Melbourne mum Xiaoying Tan is suing the Victorian government over a snake bite which is suspected to have taken the life of her seven-year-old boy.
Her son was a was on a Grade 1 school excursion to Belgrave Recreational Reserve, in Melbourne’s outer east, when he was allegedly bitten by a brown snake on October 15 in 2013.
Teachers attempted to revive Junpeng Tan when went into cardiac arrest but he tragically died later at the Royal Children’s Hospital.
“This unfortunate young fellow has succumbed to a snake bite”
The pathologist who conducted the autopsy concluded that while there was no evidence of any injury that would have contributed or led to death, “it seems reasonable to determine that this unfortunate young fellow has succumbed to a snake bite”.
The boy’s mother is suing the state , which operates Rowville Primary School, and the owners of Mount Morton Camp and Conference Centre at Belgrave Heights where the class was visiting when the seven-year-old allegedly suffered the fatal bite, the Herald Sun reported.
The eastern brown snake is a common culprit in snakebites on humans and domestic pets.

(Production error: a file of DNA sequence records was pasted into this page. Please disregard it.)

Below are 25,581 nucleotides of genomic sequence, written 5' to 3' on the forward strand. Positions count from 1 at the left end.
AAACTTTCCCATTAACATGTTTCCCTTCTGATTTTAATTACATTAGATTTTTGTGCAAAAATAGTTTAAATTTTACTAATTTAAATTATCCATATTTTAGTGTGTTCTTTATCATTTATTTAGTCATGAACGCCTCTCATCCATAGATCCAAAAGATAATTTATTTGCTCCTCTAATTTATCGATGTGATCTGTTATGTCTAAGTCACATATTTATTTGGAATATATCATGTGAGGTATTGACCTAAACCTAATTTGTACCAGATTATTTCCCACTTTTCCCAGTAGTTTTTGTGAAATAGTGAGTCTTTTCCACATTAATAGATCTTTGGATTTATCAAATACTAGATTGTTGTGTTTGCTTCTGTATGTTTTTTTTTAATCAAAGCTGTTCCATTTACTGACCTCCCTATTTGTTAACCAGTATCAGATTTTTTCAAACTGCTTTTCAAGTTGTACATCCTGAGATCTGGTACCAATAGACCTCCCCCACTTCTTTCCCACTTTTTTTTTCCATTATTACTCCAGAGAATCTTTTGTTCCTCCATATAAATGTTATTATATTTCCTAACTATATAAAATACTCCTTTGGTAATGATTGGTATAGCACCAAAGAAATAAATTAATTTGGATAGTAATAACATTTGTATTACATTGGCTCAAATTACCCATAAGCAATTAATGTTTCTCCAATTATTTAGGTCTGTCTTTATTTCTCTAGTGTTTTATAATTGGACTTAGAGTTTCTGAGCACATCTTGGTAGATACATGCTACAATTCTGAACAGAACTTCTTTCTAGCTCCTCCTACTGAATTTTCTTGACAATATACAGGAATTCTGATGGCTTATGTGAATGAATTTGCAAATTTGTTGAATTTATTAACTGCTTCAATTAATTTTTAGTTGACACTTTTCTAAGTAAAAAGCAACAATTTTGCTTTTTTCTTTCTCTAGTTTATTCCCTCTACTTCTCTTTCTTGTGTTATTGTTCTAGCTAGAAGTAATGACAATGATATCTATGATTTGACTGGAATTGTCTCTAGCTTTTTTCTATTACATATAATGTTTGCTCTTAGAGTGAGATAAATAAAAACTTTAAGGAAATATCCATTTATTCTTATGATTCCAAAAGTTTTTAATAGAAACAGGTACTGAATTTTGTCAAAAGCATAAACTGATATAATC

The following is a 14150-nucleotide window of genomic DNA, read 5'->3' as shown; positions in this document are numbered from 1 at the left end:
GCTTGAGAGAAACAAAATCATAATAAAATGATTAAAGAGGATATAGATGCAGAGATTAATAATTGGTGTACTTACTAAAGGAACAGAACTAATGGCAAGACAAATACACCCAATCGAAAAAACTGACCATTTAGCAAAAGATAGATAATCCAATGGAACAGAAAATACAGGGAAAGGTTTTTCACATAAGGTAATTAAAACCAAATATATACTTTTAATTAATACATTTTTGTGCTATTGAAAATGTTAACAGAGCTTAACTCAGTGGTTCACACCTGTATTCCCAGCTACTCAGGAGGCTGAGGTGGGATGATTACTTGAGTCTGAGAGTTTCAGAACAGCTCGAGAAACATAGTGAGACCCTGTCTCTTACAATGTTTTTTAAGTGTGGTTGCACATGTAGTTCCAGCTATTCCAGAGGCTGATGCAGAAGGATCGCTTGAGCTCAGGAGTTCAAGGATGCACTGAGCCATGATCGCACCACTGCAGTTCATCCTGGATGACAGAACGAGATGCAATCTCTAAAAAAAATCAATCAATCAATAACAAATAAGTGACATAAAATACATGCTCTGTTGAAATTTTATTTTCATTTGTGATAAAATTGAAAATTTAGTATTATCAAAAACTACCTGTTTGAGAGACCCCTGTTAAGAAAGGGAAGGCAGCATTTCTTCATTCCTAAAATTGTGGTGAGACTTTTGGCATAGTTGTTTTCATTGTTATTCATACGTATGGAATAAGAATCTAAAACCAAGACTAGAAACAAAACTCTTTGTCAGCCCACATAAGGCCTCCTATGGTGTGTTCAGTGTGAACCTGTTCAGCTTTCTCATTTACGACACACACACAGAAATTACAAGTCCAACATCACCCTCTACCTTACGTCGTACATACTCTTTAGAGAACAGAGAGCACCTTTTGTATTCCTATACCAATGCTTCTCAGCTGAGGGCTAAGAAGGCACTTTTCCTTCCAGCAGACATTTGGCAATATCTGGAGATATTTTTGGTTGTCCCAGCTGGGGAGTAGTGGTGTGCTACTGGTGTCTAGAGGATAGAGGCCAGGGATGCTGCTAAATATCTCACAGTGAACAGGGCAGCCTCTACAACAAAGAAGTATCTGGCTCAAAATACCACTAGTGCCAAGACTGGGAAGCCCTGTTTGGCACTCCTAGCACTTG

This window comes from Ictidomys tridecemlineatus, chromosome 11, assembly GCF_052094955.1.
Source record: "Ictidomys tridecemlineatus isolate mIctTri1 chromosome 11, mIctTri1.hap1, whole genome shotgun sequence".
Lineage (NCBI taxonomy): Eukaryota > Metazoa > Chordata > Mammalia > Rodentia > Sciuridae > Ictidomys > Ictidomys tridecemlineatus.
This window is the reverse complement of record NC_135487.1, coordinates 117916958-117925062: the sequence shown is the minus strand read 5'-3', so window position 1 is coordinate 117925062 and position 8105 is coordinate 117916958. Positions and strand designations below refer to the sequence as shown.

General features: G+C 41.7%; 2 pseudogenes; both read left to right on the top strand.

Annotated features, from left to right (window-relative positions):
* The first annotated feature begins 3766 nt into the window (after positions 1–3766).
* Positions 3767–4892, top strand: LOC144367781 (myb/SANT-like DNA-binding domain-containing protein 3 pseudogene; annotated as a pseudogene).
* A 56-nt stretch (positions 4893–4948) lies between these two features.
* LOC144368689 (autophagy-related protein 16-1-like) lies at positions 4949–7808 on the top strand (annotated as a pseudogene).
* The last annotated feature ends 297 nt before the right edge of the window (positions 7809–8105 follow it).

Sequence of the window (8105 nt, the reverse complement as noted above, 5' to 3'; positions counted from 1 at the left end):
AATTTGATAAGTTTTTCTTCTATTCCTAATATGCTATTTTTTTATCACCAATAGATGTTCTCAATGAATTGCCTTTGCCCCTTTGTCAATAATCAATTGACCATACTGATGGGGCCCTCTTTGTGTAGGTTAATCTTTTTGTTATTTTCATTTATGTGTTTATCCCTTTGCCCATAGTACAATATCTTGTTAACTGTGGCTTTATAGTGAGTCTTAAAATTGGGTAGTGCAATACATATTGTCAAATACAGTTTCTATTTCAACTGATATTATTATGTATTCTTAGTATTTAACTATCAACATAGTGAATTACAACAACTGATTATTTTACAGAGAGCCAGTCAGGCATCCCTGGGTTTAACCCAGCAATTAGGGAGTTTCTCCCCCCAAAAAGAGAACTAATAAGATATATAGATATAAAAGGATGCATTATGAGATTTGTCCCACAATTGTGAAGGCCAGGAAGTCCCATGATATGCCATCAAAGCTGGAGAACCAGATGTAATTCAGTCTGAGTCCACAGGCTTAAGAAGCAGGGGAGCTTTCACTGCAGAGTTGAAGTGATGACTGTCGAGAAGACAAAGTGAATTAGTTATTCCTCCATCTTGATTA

Ms Tan, who only moved from China to Australia two months earlier with her son, is seeking damages for pain and suffering and loss of earnings.
She accused the school and the reserve operators of being negligent in their supervision and duty of care towards her son, in a writ lodged this week in the County Court.
“We allege that the school failed to adequately supervise Junpeng”
Ms Tan says she now suffers a major depressive disorder, post-traumatic stress disorder, shock and anxiety and unresolved grief following the unexpected and tragic death of her only child.
Maurice Blackburn lawyer Dimi Ioannou said her client was “devastated” over her son’s death, which they believe was preventable.
“We allege that the school failed to adequately supervise, protect and take proper care of Junpeng,” Ms Ioannou told the Herald Sun.
“We also allege that the operators of the camp failed to ensure as far as was reasonably practicable that the premises was safe and without risks or hazards that were likely to cause unnecessary injury or death.”